The Ultimate Guide to Seyðisfjörður Skip to content
view over seyðisfjörður
Photo: Erik.

The Ultimate Guide to Seyðisfjörður

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Seyðisfjörður is a small town nestled in Iceland’s East Fjords. With a flourishing art scene and small town vibes, it’s a beautiful and cozy place to visit on a day trip. There’s also a lot of beautiful nature nearby, so for explorers who really want to get to know this beautiful part of East Iceland, there’s lots to discover!

How to get to Seyðisfjörður

Seyðisfjörður is a pretty remote village, so it can be a little tricky getting out there. That said, with all of the cultural offerings and the beautiful surroundings, it’s more than worth the effort!

Fly to Seyðisfjörður

Flying to Seyðisfjörður is a great option for people who plan on spending most of their time either there or in the neighbouring town of Egilsstaðir, the capital of East Iceland. Seyðisfjörður is a very small village, so it can be great to explore on foot.

The easiest way is to fly from Reykjavík Airport to Egilsstaðir and then drive to Seyðisfjörður. It’s possible to pick up a rental car at the Egilsstaðir airport, but there is also a regional bus that runs between the towns. Note that this bus is not a regular city bus, but a special rural route. It may have less regular hours, so it’s best to check its schedule online.

Domestic flights in Iceland tend to run about 200-300 USD/EUR per adult passenger, but prices will of course fluctuate. The flight from Reykjavík to Egilsstaðir takes just under an hour, and you also get a great view of some of the Icelandic highlands.

Driving to Seyðisfjörður

Driving to Seyðisfjörður is of course possible, and it can be a great option if you want to explore the rest of East Iceland as well. Many of the small towns in the East Fjords are charming and are well worth a day trip, so having a car in the East Fjords can give you much more freedom to explore.

Assuming you’re leaving from the capital area, it takes around eight and a half hours to drive to Seyðisfjörður. It’s nearly the same distance if you head north or south on Route 1, so it really just depends on which part of the country you’d like to see! While you technically could make the drive in one day, Icelandic mountain roads can be more demanding to drive than roads many travelers are familiar with. We recommend making the trip in at least two days, both to enjoy yourself and see more of Iceland, and also to stay safe by not driving while exhausted.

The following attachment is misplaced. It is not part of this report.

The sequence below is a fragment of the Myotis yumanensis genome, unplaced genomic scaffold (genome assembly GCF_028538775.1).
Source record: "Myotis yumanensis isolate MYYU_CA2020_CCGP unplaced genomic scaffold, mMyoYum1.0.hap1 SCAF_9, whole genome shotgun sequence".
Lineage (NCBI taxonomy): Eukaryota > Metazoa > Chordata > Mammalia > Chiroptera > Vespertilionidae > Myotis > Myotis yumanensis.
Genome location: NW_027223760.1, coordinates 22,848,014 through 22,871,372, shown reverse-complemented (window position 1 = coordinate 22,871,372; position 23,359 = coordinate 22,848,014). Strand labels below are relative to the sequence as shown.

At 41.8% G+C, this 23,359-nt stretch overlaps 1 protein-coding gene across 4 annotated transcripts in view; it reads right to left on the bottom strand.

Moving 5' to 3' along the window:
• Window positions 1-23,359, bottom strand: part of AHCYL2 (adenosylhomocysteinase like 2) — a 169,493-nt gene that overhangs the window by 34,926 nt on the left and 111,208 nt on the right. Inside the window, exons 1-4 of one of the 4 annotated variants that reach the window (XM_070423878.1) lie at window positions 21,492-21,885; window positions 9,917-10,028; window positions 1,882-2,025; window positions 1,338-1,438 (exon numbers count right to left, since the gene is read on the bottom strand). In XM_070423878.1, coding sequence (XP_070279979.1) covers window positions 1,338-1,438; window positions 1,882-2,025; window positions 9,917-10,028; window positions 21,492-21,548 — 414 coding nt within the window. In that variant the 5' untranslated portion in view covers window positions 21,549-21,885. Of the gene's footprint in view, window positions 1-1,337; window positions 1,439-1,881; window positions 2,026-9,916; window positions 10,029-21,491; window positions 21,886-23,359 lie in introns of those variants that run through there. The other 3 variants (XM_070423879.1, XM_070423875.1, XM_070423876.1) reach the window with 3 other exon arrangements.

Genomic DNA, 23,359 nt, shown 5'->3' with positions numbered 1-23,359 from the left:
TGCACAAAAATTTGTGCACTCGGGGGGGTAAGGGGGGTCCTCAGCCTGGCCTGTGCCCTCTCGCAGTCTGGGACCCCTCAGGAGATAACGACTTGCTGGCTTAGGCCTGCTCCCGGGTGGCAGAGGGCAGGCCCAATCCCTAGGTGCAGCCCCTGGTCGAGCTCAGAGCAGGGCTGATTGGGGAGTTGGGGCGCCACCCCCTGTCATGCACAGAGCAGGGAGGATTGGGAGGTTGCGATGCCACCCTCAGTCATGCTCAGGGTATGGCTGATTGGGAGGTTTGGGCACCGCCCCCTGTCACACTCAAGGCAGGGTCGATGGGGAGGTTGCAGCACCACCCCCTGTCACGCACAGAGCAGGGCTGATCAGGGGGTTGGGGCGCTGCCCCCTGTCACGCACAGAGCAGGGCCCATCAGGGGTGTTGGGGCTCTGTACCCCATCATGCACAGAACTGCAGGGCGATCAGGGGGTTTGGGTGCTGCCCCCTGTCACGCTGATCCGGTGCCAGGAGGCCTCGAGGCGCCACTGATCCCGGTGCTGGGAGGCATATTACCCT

If you plan on driving to Seyðisfjörður, we really only recommend traveling during the summer. Even shoulder months such as May and October can be treacherous, and during the winter, the road over Fjarðarheiði, the mountain pass which separates Seyðisfjörður from the regional capital of Egilsstaðir, is closed more often than not. The road over Fjarðarheiði can be dangerous to drivers not used to driving in winter conditions in the mountains, so plan on visiting in the summer.

Taking the ferry to Seyðisfjörður

Though taking the ferry won’t be a practical option for most travelers, it is possible to take a ferry to Seyðisfjörður. This can be a charming and slower way of getting to Iceland, while also seeing the beautiful Faroe Islands along the way. 

seyðisfjörður ferry

The ferry, which is called the MS Norröna and is operated by Smyril Lines, runs from Hirtshals in northern Denmark to Seyðisfjörður, with a stop in Tórshavn, the capital of the Faroe Islands. This won’t suit all travelers, but many Europeans with campervans choose the ferry to be able to travel with their vehicle.

At the time of writing, tickets begin around $158/€146 for one adult with basic accommodations and no vehicle. The ferry sails weekly from Denmark to Iceland during the summer, but there is no sailing from the end of November to the middle of March. Read more here.

It’s worth noting that Seyðisfjörður is also an increasingly popular destination for cruise ship tourism. However, given the overall negative impact on the local community and environment, we have to recommend against this particular way of traveling to Seyðisfjörður. Read more about cruise ship tourism in Iceland.

seyðisfjörður cruise ship

Art and culture in Seyðisfjörður

Seyðisfjörður is one of those towns that probably has one of the highest artist-to-population ratios in the world. While everyone might have a day job, the average Seyðisfjörður resident is likely also a potter, a painter, photographer, or musician. One of the main reasons for this is that the town has historically been rather cosmopolitan. Situated in East Iceland, it’s where the Atlantic cable came to Iceland, and so it was a major point of contact with the outside world. The influential Swiss artist Dieter Roth also called Seyðisfjörður home for some time, and a popular artist festival, LungA, is also held here annually. 2024 will, unfortunately, be the last year for the festival.

Skaftfell Art Center